Unit Name: Horsethief Creek Group
Unit Type: Lithostratigraphic
Rank: Group
Status: Formal
Usage: Currently in use
Age Interval: Late Proterozoic (900 - 542 ma)
Province/Territory: British Columbia

Originator: Walker, J.F., 1926.

Type Locality:
Horsethief Creek, northwest of Invermere, British Columbia.

The assemblage occurs mainly in the Purcell Mountains, with partial sections exposed in the western ranges of the Rocky Mountains. Its thickness is extremely variable, increasing to the west and north from a combined depositional onlap/erosional limit southeast of Canal Flats, British Columbia, to 200+ m (656+ ft) in sections in the Stanford Range between Canal Flats and Invermere (Henderson, 1954). The base is not exposed in these Rocky Mountain exposures. Within the Purcell Mountains the thickness varies from approximately 1,000 m (3,280 ft) in the type area to 1,700 to 2,000 m (5,576 to 6,560 ft) in the northern Purcell Mountains (Reesor, 1973). More than 1,000 m (3,280 ft) are present in the Dogtooth Range, where the base is not exposed. Lis and Price (1976) estimated 8,500 m (27,880 ft) in the Kootenay Arc north of the St. Mary Fault and attributed the gross thickening to syndepositional tectonism associated with the ancestral St. Mary Fault.

The Horsethief Creek is a heterogenous assemblage of coarse-grained, angular, feldspathic wackes ("grits") and immature quartzo-feldspathic conglomerates, plus intercalated argillite and carbonate. Young et al. (1973) proposed a four-fold subdivision of the Horsethief Creek Group in the Dogtooth Range near Golden, British Columbia. The lowest unit comprises feldspathic grits and pebble conglomerates, with interbedded grey and black argillite and rare carbonate. In contrast to underlying polymictic conglomerates of the Toby Formation these conglomerates are texturally mature, consisting of moderately well- to well-sorted, subangular to well-rounded pebbles of white quartzite, white to blue (rutilated) quartz and locally abundant creamy white feldspar. Dolomite and argillite cobbles are common at a few localities. The grit division is succeeded in most areas by a pelitic division comprising thin beds of siltstone and brown to grey argillite, often graded, together with rare beds of dolomitic sandstone. The carbonate division overlies the lower pelitic division and is highly variable in thickness and character. It usually includes oolitic and stromatolitic dolomites that commonly display evidence of early subaerial exposure and erosion, and rarely are included as blocks in carbonate debris flows. The upper clastic division caps the unit; it contains conglomerates, grits and argillites similar to those in the lower grit division. North of 51 deg N they grade up section into quartzites transitional into the Cambrian Hamill Group. This subdivision appears to be valid throughout the area of exposure.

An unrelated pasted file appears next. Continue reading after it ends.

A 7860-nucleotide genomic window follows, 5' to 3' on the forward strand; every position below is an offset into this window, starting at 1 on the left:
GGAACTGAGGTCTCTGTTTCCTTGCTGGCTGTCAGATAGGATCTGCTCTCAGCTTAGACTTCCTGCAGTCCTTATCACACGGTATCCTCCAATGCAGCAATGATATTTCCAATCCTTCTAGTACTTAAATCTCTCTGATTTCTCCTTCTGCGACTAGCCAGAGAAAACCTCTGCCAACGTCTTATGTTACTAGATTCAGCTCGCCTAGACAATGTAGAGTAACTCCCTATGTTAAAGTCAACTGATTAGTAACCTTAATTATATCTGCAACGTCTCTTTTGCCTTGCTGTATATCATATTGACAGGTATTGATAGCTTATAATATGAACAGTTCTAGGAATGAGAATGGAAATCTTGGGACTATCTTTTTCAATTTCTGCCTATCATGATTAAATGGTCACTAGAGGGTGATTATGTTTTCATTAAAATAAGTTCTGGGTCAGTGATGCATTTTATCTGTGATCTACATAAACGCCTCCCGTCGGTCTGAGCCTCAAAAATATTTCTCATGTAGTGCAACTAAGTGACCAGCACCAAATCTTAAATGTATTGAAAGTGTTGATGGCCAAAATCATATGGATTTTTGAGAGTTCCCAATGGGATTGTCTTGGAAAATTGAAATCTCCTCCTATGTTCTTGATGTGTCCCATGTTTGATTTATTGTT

The Horsethief Creek Group conformably overlies the Toby Formation. It is overlain conformably by Lower Cambrian Hamill Group quartzites north of 51 deg N, and unconformably by correlative Lower Cambrian quartzites of the Cranbrook Formation to the south. The upper contact becomes progressively sharper southward as the Cranbrook Formation progressively oversteps the Horsethief Creek Group and Toby and Mount Nelson formations. Northwest of Invermere, British Columbia the Cranbrook Formation is overstepped and a thinned succession of dolomites of the Cambrian Jubilee Formation unconformably overlies Horsethief Creek strata across the "Windermere High" (Reesor, 1973). The Horsethief Creek Group is laterally equivalent to parts or all of the Miette Group of Jasper; the Corral Creek and Hector formations of Bow Valley; the Irene Volcanics, Monk Formation and Three Sisters Formation in the southern Kootenay Arc; and the Kaza Group, Issac, Cunningham and Yankee Belle formations of Cariboo Mountains (Young et al., 1973).

belongs to Windermere Supergroup

Other Citations:
Evans, 1933; Henderson, 1954; Leech, 1954, 1959; Lis and Price, 1976; Poulton, 1973; Reesor, 1973; Rice, 1941; Walker, 1926; Young et al., 1973.

Source: CSPG Lexicon of Canadian Stratigraphy, Volume 4, western Canada, including eastern British Columbia, Alberta, Saskatchewan and southern Manitoba; D.J. Glass (editor)
Contributor: W. K. Foo; R.A. Price
Entry Reviewed: Yes
Name Set: Lithostratigraphic Lexicon
LastChange: 21 Jul 2006